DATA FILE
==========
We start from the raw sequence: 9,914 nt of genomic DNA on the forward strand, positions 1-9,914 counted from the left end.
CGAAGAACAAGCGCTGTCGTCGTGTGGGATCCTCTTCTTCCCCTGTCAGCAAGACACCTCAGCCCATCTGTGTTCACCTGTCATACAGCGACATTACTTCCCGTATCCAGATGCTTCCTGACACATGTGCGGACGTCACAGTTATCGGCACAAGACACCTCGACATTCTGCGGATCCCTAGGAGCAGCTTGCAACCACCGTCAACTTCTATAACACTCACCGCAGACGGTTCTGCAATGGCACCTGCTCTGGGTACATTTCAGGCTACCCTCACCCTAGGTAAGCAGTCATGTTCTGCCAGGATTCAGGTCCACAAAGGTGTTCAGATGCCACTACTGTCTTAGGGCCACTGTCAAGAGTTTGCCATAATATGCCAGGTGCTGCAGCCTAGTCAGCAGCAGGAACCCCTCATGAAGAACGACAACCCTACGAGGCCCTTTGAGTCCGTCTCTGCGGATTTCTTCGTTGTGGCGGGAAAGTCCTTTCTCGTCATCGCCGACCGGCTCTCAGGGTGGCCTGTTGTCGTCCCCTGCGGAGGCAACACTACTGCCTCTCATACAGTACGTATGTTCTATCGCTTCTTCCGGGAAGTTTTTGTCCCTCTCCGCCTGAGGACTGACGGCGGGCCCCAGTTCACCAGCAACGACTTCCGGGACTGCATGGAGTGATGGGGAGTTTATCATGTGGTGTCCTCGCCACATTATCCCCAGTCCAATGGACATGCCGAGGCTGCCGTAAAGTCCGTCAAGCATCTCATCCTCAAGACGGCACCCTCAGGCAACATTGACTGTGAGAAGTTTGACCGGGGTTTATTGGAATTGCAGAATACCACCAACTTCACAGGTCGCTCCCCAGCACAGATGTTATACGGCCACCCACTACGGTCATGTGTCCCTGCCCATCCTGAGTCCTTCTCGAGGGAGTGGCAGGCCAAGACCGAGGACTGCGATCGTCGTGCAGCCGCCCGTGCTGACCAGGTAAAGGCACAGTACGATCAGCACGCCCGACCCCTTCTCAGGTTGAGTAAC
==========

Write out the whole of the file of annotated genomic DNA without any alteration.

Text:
We start from the raw sequence: 9,914 nt of genomic DNA on the forward strand, positions 1-9,914 counted from the left end.
CGAAGAACAAGCGCTGTCGTCGTGTGGGATCCTCTTCTTCCCCTGTCAGCAAGACACCTCAGCCCATCTGTGTTCACCTGTCATACAGCGACATTACTTCCCGTATCCAGATGCTTCCTGACACATGTGCGGACGTCACAGTTATCGGCACAAGACACCTCGACATTCTGCGGATCCCTAGGAGCAGCTTGCAACCACCGTCAACTTCTATAACACTCACCGCAGACGGTTCTGCAATGGCACCTGCTCTGGGTACATTTCAGGCTACCCTCACCCTAGGTAAGCAGTCATGTTCTGCCAGGATTCAGGTCCACAAAGGTGTTCAGATGCCACTACTGTCTTAGGGCCACTGTCAAGAGTTTGCCATAATATGCCAGGTGCTGCAGCCTAGTCAGCAGCAGGAACCCCTCATGAAGAACGACAACCCTACGAGGCCCTTTGAGTCCGTCTCTGCGGATTTCTTCGTTGTGGCGGGAAAGTCCTTTCTCGTCATCGCCGACCGGCTCTCAGGGTGGCCTGTTGTCGTCCCCTGCGGAGGCAACACTACTGCCTCTCATACAGTACGTATGTTCTATCGCTTCTTCCGGGAAGTTTTTGTCCCTCTCCGCCTGAGGACTGACGGCGGGCCCCAGTTCACCAGCAACGACTTCCGGGACTGCATGGAGTGATGGGGAGTTTATCATGTGGTGTCCTCGCCACATTATCCCCAGTCCAATGGACATGCCGAGGCTGCCGTAAAGTCCGTCAAGCATCTCATCCTCAAGACGGCACCCTCAGGCAACATTGACTGTGAGAAGTTTGACCGGGGTTTATTGGAATTGCAGAATACCACCAACTTCACAGGTCGCTCCCCAGCACAGATGTTATACGGCCACCCACTACGGTCATGTGTCCCTGCCCATCCTGAGTCCTTCTCGAGGGAGTGGCAGGCCAAGACCGAGGACTGCGATCGTCGTGCAGCCGCCCGTGCTGACCAGGTAAAGGCACAGTACGATCAGCACGCCCGACCCCTTCTCAGGTTGAGTAAC